Clean-energy measures dropped as Congress reaches energy-bill compromise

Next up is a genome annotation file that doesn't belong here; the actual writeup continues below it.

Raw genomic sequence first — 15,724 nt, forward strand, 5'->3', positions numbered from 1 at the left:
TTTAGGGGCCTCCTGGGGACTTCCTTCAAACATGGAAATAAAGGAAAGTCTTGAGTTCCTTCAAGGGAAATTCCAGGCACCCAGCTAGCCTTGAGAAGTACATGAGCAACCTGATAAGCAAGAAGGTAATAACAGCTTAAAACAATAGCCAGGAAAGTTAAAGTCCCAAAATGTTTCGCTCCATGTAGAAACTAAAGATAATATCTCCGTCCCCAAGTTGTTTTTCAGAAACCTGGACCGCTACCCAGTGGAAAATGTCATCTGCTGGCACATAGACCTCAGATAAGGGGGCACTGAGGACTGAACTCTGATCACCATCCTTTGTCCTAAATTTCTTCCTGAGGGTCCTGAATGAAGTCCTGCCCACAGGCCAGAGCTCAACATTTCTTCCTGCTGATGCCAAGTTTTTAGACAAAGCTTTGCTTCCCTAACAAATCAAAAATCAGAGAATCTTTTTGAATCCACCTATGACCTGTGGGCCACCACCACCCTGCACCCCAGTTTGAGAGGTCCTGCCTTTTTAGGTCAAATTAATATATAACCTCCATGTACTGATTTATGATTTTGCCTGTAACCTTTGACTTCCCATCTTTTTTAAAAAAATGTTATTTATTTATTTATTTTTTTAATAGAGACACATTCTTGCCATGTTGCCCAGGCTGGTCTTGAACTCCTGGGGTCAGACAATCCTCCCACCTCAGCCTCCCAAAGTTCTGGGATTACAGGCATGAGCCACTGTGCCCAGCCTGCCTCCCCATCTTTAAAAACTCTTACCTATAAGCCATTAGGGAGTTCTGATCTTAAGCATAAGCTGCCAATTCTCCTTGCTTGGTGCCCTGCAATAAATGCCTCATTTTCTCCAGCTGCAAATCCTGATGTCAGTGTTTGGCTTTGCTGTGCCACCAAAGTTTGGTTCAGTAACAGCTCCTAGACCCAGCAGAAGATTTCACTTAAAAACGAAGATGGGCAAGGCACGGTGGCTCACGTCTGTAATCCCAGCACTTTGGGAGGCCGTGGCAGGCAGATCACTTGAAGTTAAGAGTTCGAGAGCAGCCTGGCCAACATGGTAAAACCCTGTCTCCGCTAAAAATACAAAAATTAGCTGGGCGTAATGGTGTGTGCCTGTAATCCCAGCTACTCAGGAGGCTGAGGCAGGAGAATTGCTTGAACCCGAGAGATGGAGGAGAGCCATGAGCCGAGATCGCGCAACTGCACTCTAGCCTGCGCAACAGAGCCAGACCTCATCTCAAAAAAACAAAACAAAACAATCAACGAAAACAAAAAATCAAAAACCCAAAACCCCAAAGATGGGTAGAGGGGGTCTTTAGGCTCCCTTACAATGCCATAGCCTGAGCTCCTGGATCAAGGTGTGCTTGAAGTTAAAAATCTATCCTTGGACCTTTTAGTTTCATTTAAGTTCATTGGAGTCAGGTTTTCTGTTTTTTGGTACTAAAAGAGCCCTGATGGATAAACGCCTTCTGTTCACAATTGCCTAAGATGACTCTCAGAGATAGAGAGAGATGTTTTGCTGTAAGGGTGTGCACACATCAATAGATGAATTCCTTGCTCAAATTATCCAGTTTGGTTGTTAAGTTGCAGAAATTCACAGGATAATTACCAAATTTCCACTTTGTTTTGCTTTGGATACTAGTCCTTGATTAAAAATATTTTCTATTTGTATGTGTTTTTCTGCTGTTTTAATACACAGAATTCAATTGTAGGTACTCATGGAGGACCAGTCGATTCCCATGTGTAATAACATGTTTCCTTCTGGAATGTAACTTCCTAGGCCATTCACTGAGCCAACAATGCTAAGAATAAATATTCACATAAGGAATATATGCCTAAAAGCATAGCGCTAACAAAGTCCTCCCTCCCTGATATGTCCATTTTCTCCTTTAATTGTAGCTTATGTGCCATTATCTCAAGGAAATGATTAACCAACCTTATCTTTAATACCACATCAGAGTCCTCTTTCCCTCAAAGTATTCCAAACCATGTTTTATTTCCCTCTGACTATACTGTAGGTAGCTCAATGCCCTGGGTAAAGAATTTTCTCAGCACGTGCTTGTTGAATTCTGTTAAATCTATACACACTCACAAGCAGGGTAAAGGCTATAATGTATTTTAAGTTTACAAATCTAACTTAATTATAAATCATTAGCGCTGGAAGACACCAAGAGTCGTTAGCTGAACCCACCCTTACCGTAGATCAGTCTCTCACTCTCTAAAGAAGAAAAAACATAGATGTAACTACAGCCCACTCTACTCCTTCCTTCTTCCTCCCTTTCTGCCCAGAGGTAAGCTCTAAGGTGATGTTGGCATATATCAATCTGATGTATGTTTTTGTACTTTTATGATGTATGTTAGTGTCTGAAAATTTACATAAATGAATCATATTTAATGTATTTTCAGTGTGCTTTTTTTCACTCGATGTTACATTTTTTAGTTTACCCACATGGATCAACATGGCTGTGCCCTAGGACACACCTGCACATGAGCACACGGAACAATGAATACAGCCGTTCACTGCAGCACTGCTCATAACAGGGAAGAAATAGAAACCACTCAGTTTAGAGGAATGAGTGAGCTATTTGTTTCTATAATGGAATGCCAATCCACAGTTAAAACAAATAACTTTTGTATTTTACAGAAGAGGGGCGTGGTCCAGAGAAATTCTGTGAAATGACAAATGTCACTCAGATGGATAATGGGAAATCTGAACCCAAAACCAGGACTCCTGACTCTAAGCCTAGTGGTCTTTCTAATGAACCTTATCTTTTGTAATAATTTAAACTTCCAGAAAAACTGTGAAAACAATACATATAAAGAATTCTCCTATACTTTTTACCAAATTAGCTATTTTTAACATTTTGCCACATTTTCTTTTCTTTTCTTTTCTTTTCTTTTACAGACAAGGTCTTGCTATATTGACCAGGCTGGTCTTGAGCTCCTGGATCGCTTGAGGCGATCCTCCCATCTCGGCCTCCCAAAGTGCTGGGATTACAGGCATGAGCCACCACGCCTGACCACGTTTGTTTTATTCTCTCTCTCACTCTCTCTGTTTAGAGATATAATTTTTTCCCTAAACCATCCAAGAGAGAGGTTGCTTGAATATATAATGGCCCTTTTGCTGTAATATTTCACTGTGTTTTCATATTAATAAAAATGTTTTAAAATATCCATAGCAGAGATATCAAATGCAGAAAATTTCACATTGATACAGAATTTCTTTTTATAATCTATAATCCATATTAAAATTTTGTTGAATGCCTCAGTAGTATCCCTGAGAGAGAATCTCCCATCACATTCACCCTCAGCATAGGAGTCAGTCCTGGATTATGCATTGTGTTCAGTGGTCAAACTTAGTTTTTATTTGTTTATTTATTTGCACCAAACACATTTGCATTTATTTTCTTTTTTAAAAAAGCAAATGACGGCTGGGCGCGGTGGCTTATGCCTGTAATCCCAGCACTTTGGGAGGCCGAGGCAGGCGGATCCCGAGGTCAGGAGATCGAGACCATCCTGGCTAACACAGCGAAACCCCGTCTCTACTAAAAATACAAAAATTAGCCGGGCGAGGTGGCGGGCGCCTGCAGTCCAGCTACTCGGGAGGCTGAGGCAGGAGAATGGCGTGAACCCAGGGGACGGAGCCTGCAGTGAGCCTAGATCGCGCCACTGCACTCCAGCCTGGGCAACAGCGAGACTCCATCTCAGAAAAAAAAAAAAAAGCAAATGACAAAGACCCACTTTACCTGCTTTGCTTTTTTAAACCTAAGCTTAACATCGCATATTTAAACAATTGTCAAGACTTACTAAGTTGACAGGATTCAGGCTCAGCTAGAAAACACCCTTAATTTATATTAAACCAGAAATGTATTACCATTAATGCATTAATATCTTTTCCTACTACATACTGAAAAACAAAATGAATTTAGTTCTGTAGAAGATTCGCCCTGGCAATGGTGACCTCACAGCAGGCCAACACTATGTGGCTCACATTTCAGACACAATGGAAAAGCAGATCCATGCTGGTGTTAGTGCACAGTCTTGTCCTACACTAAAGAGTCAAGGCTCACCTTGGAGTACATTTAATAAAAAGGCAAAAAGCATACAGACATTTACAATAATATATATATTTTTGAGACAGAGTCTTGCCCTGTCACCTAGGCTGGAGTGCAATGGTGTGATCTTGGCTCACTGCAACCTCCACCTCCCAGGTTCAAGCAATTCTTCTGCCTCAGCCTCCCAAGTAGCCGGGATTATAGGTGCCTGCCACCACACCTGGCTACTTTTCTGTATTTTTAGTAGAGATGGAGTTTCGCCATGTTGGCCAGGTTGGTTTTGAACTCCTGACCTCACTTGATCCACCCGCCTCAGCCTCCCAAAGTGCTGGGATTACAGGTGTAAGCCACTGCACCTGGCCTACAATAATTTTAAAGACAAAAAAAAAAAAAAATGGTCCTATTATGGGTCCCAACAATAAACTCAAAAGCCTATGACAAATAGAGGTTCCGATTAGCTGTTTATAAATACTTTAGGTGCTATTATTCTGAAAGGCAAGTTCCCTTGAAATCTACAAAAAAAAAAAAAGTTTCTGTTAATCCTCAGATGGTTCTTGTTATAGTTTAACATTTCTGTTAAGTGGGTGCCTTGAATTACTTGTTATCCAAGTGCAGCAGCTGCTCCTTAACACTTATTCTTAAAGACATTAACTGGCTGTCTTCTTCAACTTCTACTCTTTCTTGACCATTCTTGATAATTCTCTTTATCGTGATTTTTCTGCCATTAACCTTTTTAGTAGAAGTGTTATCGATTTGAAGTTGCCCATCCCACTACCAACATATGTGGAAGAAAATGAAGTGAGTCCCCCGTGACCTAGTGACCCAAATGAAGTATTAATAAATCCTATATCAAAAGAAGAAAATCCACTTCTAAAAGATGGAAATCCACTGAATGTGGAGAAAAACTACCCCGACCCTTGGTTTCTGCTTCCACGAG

Working into the wee hours Tuesday morning, House and Senate negotiators finished crafting a compromise federal energy bill, in the process killing two provisions intended to curb America’s fossil-fuel addiction. A Senate measure that would have required the president to find ways to reduce oil use by 1 million barrels a day by 2015 was dropped, along with another that would have required utilities to generate 10 percent of their electricity from renewable sources by 2020. Negotiators also rebuffed efforts by lawmakers from some coastal states to remove a proposed offshore oil and gas inventory from the legislation. The tax-related elements of the bill are still being hammered out, but billions of dollars in tax breaks and other subsidies for oil and gas companies are expected to make it through. Meanwhile, farm-state politicians pushed through a plan to roughly double current ethanol production by 2012. Rep. Joe Barton (R-Texas) said the energy bill may get a House vote on Wednesday, and hit the Senate floor on Thursday — all part of the mad rush to get President Bush his domestic policy coup before Congress’ August recess.
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